@jamesskears.engtech No need to charge your e-car at home and do 120miles or so at once. As soon as the energy-shift in transportation becomes significant, there will be charge stations so that you can recharge at the road while you enjoy your coffee -in minutes. The future is on batteries not on hydrogen. The whole battery industry is now working hard both to produce current orders (hundreds of thousands of batteries for e-cars) and research for the most efficient battery technology. The only factor which will slow down that energy shift, is the grid capacity. E-vehicles will grow as fast as the grid grows (and the charge stations).
Dunno about the actual numbers, although compared to the respective sizes of the (driving?) populations of those nations listed, it does sound fairly realistic. The fact remains that a massive proportion of a nation's annual energy budget is consumed by both the transportation sector and by the domestic sector. Here in the UK those figures are given as 35.5% and 27.5% respectively for 2008 (http://www.decc.gov.uk/assets/decc/statistics/publications/dukes/1_20100208131106_e_@@_dukes09.pdf), so something has to give, if anyone is sincere about changing to a more sustainable way of life. You guys & gals 'over the pond' must have similar government publications available to you detailing equivalent information on your energy usage..? I've done a bit of reading and it appears that mains electricity will, by necessity, continue to be generated by burning fossil fuels for many years to come, but that carbon capture and storage (CCS) is both technically feasible and practicable at power stations (but not at consumers' vehicles). I understand that it is already being practiced at, I think, the Sleipner field in the North Sea (http://www.co2storage.org.uk/). If there's enough of the essential materials (?) required for us all to have electric cars, then I reckon it's inevitable that personal transportation will develop in that direction. Hydrogen fuel sounds good until you do the maths and realise that cracking water to get H2 requires more energy to do, than you gain from the hydrogen released, i.e. it's an energy sink (it's still potentially very useful as an energy carrier, but more challenging than is commonly perceived by joe public). Anyway, in the UK at least, how many people routinely NEED to exploit the full theoretical range of their automobile..? My family are a two vehicle household and could live with the current limitations of an electric/hybrid/plug-in-hybrid type vehicle I reckon. I have a daily commute of around 30 miles. That's a 60m round trip - throw in a contractual on-call commitment and I must be capable of 120m on any given day. Give me a vehicle that can do say, 150m - 200m reliably on a charge and I'm in (if they could just be a little more affordable, ta...). On the few occasions that we travel further afield we've got the main family car. The current limitations (sorry, no pun intended) of electric vehicles to cover long distances and to offer 'real performance' is already being overcome by Jaguar cars here in the UK (http://www.jaguar.com/gb/en/#/experience/jaguar_magazine1/issue1_2010/limo_green). No, I'm not affiliated with Jaguar in any way, but I did attend a joint I.E.T. / I.Mech.E. presentation & discussion on the vehicle (http://www.theiet.org/ and http://www.imeche.org/home) and came away both impressed and optimistic that the future is still an open road!
@ tech_ed@... There is one solution: High efficiency, high power, eco-friendly, 100% recycled, cheap, one-time disposable batteries! Heh, heh! Alternative#1: Put a solar panel on your roof, or on your balcony, don't pay a dime for charging but use the car only for the weekends (so it will be fully charged)! At least, you'll be 100% green! Alternative#2: Buy an electric motorcycle for your every-day needs. Even if the grid gets expensive, it will still be cheap for a fast e-motorcycle. Plus it can be combined with Alternative#1. I agree and I also predict that the grid in almost all countries will be initially overloaded to the extreme. But after a decade or so, there will be a large green infrastructure build where even the walls of the buildings will produce electricity from the sun with a special paint. But there will be more green alternatives. In general, if the grid gets expensive, it will boost green decentralized solutions.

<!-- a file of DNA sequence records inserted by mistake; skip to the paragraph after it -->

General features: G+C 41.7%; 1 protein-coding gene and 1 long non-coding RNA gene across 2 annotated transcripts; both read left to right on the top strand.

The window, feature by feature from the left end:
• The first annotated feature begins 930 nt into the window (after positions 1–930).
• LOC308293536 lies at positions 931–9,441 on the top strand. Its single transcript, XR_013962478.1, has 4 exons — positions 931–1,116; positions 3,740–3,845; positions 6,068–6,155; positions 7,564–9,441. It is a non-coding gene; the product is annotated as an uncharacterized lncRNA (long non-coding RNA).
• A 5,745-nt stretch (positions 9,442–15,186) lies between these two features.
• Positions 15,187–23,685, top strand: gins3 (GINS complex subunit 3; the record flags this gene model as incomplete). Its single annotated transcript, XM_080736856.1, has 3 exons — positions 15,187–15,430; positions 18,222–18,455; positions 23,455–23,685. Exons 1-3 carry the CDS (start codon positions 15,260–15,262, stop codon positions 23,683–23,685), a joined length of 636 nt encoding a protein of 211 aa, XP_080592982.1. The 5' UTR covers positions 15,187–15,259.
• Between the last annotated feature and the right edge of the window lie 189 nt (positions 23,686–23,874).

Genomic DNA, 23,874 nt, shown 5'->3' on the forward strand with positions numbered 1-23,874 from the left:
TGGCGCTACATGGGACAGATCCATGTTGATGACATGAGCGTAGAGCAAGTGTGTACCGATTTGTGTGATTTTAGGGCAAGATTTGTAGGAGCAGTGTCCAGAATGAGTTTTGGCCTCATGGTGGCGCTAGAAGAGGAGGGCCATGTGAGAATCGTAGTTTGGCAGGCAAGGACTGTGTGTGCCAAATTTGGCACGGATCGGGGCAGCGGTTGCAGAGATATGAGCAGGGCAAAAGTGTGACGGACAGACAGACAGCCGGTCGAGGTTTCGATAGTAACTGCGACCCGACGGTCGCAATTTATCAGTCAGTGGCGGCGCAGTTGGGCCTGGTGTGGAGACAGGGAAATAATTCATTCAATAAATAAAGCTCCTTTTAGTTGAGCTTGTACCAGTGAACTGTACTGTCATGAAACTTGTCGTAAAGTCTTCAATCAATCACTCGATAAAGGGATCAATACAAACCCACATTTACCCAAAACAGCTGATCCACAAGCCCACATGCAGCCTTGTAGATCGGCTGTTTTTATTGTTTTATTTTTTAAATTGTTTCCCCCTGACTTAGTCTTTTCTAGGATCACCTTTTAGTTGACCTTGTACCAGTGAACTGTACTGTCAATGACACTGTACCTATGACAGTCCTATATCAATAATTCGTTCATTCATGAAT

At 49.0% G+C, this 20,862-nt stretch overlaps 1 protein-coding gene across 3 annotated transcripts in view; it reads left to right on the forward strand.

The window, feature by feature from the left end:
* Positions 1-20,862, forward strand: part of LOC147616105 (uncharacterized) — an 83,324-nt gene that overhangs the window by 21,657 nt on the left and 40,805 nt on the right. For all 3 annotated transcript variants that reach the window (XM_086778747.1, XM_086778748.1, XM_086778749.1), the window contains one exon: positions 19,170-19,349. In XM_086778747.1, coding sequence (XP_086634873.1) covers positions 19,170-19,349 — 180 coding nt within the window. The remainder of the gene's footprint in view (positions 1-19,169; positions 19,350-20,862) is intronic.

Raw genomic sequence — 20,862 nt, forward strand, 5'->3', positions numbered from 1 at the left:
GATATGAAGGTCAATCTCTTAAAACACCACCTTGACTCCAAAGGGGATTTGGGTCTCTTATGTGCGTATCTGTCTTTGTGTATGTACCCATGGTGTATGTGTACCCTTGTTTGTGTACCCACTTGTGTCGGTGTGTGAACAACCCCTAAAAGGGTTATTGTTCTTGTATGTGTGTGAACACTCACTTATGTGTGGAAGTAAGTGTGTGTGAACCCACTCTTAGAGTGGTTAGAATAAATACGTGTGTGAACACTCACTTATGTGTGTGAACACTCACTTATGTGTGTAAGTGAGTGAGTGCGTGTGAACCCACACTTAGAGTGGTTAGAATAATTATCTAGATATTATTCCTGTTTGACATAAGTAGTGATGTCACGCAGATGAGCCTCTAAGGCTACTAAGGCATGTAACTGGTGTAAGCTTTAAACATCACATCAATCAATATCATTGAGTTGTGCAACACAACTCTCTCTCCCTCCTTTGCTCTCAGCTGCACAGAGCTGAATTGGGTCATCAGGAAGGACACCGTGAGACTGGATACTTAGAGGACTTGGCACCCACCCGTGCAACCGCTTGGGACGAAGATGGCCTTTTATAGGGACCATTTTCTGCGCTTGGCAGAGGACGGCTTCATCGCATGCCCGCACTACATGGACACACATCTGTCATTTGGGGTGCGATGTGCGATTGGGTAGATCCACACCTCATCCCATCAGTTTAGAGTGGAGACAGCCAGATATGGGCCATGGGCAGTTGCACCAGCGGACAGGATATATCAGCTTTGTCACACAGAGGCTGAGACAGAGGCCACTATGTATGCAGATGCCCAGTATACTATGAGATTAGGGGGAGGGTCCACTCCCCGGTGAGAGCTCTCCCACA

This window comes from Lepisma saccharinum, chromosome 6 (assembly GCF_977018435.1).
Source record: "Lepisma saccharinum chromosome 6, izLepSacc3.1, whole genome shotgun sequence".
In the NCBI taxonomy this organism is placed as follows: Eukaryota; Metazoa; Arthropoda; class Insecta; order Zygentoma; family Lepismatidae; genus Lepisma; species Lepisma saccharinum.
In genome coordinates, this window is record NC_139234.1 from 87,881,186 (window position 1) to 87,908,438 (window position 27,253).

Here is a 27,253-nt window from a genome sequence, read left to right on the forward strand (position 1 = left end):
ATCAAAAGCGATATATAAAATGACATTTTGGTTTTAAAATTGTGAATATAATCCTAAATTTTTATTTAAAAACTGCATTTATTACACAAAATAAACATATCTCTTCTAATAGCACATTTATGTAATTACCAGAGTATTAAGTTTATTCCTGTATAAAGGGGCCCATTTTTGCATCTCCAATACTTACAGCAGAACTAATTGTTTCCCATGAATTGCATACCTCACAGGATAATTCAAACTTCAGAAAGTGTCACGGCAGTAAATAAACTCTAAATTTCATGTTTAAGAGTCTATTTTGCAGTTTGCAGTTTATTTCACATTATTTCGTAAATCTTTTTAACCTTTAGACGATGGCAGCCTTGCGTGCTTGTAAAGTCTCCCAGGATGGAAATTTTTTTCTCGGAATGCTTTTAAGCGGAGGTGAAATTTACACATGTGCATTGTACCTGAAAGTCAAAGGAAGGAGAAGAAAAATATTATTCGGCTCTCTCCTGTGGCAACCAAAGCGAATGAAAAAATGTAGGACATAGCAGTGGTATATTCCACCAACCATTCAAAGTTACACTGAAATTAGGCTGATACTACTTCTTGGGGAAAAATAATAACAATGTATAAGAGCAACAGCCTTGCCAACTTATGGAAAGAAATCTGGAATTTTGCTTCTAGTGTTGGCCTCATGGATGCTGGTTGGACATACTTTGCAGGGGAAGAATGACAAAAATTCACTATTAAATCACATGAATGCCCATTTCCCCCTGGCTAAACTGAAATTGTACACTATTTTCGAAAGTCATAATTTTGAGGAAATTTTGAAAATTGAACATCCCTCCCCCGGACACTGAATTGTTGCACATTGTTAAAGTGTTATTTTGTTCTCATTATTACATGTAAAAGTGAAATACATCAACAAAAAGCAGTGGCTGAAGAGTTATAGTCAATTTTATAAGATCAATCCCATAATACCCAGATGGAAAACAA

I would think, using mass transit to get to and from work. And maybe using an ev after work. would be nice. Utility companies need to invest in wind farms, to help handle the load, from charging these vehicles. I would also suggest, finding a way, to burn used auto tires for fuel, in electric plants.
?significant upgrades in distribution equipment," You know what this means? I'll translate it for you, "If you think you pay alot for electricity *NOW* just you wait while we start slamming you with increases ever 2 months!" Right now, most people pay between 8 and 30 cents per kilowatt hour for their electricity. I expect that to increase by a factor of 4. Then when the various governments discover that they are losing millions in tax revenue because 3 million drivers are using the roads but not paying gasoline taxes, *AND* on top of that, they are getting tax breaks due to alternative energy vehicles, expect that to be tacked onto the electricity use. I conservatively estimate that to charge your electric car, by 2015, the average homeowner will be paying between 80 cents to 3 dollars per kilowatt hour in fees and taxes...*NOW* how cheap is your electric car? This does not bode well folks! And don't start spouting off about solar blah-blah-this and wind blah-blah-that...yeah right...those are still a joke for individual users that will still be at least 5 years to break even, even at these inflated prices! No...I predict doom and gloom if this prediction of ev cars takes off...be prepared folks...you think it's bad now making ends meet!